The Third Banff Conference on Allograft Pathology was held July 20-24, 1995 in Banff, Alberta, Canada. Participants expressed general satisfaction with the current version of the Banff schema for renal allograft pathology [1] but considered the potential need for changes in several areas. It was agreed that a number of studies of individual lesions in the Banff schema should be undertaken with the option of making alterations in 1997. However, no changes should be made unless supported by well conducted studies from two different investigative groups.


Future Directions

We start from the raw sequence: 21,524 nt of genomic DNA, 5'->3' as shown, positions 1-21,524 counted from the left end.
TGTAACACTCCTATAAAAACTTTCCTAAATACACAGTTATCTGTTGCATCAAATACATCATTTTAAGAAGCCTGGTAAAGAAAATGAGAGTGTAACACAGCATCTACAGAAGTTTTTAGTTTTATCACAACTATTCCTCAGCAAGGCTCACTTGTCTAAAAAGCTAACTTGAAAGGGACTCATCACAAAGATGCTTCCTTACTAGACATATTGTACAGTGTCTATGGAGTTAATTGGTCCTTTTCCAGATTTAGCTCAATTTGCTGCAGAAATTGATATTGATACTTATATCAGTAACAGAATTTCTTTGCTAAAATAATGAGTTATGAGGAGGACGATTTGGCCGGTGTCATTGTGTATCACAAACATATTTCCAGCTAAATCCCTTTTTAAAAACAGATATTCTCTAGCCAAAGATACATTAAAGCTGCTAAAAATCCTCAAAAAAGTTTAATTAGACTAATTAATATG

It is recommended that data be accumulated on three of the lesions Racusen et al. suggested designating by an asterisk (i*) in Banff lesion coding [2]: interstitial eosinophils (eo), plasma cells (pl), or polymorphs (pm), and on three lesions suggested as being diagnostically important by Colvin [3]: interstitial edema (ed), lymphocyte activation - blast transformation (bt), and tubular injury (ti). [Tubular injury here refers to tubular cell loss, regenerative changes (including mitoses), or necrosis, and not to tubular changes directly attributable to tubulitis (the "vanishing tubules" in paragraph below)]. The presence or absence of atrophy as defined by Mihatsch et al [4] in tubules with tubulitis should also be documented (definition: tubular basement membrane thickening or a reduction in diameter of 50% compared to surrounding tubules). A hyphen can be placed between the t score and the ct score when the only tubulitis was present in atrophic tubules.